Michael Boughn. Cosmographia: a Post-Lucretian Faux Micro-Epic (BookThug 2010).
Also a GG finalist in 2011, Cosmographia: a Post-Lucretian Faux Micro-Epic definitely lives up to its full title, & more. It’s post-modern, post-war, post-philosophy, definitely post-lyric, hoping for post-capitalism/consumerism while knowing that’s not to be, & very much something of an epic gone postal. Michael Boughn erects a tottering tower of words, up the stairs of which both he & we can only slip & slide trying to maintain balance & not fall.
Cosmographia’s almost flammable rhetoric, its huge excesses, sing of epic’s failure to do more than signal & point to the wounds in our world, our civilization (if we still give it that title). An index, then of social & political abuse, yet also a comedy of errors & the eros that stands against such painful reality. Boughn is a master of both high & low culture as both his many allusions & feckless footnotes declare. These invite each reader to bring her specific knowledge to bear upon the fluid & highly indeterminate cantos of this book-long poem. Undecidability is its mantra; & that begins on the Contents page, with various ‘Book’ titles out of whack. Thus each reader will find a particular way through the maze of this ‘faux micro-epic.’
Boughn brings his formidable learning to bear throughout, just as any self-respecting epic poet would seek to do, but that learning is also highly scattershot, often slipping from high philosophy to slapstick in a single line, & continually sliding up & down the high to low culture scale. Many of the cantos take up, or on, social & political issues of the time, but even as they do so (say George W Bush’s also ‘faux’ wars in Book 2), they admit the futility of poetry trying to actually affect change or speak to any but those who already think about such things (& probably agree with the poem’s apparent perspective).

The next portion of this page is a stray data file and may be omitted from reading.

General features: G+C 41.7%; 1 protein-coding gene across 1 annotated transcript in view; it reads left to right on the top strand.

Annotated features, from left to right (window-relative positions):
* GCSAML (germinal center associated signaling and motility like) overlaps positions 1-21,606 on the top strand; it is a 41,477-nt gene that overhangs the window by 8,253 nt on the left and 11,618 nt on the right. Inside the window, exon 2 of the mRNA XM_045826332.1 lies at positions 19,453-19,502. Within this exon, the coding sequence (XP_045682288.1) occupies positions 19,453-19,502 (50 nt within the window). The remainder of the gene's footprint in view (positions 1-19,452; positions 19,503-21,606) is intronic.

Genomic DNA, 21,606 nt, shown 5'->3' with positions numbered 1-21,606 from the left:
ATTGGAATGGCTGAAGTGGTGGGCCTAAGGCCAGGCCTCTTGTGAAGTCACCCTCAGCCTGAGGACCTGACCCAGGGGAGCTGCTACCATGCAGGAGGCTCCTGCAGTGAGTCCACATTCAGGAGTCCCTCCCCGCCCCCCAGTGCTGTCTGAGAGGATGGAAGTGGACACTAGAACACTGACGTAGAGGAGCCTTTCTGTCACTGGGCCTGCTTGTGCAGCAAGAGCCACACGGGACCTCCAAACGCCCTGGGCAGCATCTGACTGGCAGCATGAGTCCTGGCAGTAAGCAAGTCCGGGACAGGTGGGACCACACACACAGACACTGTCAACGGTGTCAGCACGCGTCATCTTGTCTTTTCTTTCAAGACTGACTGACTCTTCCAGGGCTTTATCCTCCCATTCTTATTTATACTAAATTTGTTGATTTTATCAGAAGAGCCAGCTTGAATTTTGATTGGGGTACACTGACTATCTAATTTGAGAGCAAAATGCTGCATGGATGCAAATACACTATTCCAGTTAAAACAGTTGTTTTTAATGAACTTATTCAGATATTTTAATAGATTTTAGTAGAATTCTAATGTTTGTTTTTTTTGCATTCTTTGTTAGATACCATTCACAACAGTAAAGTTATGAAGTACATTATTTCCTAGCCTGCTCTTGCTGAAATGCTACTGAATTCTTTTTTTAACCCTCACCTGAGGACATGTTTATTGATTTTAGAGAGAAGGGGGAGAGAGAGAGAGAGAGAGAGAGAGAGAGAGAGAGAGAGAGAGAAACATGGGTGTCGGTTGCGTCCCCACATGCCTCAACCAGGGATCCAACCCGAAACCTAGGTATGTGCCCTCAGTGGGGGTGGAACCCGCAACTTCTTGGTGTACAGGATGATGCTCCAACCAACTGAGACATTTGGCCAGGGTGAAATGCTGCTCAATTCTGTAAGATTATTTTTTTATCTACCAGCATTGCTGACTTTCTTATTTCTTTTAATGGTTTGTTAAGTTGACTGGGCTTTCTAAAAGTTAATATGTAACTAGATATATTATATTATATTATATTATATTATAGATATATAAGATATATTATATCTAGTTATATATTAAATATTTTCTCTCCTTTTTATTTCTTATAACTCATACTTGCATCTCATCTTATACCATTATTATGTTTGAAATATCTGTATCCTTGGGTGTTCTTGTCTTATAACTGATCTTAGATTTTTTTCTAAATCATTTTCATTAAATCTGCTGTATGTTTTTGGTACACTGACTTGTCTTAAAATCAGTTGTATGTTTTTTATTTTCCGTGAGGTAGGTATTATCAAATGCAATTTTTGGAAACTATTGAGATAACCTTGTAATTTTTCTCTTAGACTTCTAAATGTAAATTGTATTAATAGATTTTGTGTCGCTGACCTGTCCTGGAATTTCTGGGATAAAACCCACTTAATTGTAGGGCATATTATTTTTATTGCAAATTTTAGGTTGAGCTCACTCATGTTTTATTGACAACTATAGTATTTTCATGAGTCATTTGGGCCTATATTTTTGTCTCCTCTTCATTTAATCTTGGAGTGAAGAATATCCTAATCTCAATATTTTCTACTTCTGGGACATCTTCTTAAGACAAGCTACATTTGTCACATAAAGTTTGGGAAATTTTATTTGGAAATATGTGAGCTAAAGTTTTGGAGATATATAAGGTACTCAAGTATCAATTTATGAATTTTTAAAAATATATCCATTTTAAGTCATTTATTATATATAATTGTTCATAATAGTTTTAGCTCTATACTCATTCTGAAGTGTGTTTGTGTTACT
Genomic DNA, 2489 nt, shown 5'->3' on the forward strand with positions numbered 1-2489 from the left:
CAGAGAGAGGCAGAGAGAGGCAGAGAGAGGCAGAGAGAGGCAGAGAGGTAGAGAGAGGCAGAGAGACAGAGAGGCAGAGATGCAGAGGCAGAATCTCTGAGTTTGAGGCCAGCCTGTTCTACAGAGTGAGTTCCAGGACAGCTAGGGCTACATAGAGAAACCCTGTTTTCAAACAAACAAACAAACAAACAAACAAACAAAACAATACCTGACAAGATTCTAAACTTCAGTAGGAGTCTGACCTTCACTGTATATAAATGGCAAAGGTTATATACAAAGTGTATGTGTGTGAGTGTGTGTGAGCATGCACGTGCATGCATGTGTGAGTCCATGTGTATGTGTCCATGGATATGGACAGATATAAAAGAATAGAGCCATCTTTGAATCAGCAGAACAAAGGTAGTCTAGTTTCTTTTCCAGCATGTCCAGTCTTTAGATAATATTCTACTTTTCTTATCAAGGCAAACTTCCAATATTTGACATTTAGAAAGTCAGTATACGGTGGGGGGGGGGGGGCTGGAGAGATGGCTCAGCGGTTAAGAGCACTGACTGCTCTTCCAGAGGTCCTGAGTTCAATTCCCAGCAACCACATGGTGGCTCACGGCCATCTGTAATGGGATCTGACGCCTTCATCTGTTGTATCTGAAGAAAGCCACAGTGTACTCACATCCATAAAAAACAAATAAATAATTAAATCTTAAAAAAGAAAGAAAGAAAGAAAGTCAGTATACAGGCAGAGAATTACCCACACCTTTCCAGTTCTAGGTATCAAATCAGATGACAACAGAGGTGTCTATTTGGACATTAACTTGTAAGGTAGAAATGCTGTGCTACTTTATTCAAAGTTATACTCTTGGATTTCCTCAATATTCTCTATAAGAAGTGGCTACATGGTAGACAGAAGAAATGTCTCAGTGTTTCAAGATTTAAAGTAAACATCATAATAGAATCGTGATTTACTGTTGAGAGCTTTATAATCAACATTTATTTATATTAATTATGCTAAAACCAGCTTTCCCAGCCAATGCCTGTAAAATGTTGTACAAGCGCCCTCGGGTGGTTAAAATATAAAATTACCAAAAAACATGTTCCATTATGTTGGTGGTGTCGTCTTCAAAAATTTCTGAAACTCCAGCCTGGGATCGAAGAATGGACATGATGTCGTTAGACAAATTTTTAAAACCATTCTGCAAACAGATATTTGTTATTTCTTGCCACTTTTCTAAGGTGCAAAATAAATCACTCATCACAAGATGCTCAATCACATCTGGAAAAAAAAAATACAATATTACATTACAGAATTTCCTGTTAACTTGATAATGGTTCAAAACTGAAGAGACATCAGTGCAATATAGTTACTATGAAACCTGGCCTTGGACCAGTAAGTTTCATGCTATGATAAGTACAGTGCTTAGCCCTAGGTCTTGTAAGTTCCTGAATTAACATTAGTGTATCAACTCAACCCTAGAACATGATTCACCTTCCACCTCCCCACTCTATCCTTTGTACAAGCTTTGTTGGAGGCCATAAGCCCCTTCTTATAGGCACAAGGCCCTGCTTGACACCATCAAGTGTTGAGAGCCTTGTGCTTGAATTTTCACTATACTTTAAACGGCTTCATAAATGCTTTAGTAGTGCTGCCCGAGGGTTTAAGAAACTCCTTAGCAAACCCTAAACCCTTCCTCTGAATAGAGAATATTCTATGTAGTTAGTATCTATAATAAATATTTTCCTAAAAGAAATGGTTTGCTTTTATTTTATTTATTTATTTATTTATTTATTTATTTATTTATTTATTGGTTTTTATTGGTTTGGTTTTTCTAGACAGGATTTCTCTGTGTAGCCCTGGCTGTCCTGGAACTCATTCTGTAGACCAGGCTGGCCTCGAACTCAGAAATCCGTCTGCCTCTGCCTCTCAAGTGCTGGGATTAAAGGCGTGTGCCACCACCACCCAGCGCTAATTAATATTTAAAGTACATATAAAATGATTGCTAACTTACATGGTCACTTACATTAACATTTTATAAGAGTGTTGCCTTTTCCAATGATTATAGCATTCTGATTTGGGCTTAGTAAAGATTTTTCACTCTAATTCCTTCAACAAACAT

There are a few figures who (or which) carry whatever narrative such a ‘faux’ epic might have, the major ones being Razz & Tootie, & the cows always trying to come home on time. But Boughn plays with language throughout in a number of ways, one of which is to suddenly construct a kind of mini-character out of a word or phrase. These tend to appear & disappear, mere ghosts of meaning sliding in & out of sight. As to syntax, it’s as malleable as can be, all grammatical forms open to metamorphosis, as the following almost seems to explain:
Returning to the lintel hell-bent
on encounters staggering out of eternity
intersecting negentropic excursions
into hostile circumstances extenuated
beyond decent limits satisfactory expulsion
of familiar strangeness leaves the sentence
with nowhere to go. Aleatory horizons
roil with shadows tracing hands on heaven
grasping nothing – hi, I’m here – while
itinerant bands of carnal determination
hoot from the sidelines waving banners
with Gordian pleasures newly imposed
penetrations depicted in bold but simple
strokes. The waste laid to wholesome
interpretations leaves therapeutic
dispensations on hands and knees begging
for more. Seeing no cure can find its text
in such predictable vocabularies, viral
misprisions cut loose, galloping through
morphemic projections six shooters
blazing, wreaking havoc on cows
stampeding through streets of home.
Eventually, there could be many theses written uncovering all the allusions, notes, references, & games in Cosmographia: a Post-Lucretian Faux Micro-Epic. Probably requiring as much time & patience as the poet took to write it. Charles Mingus, Duke Ellington, & some other jazz masters are its muses, but I hear the echo of a Beach Boys song as I read: Michael Boughn will pun, pun, pun, until Big Daddy takes his language away.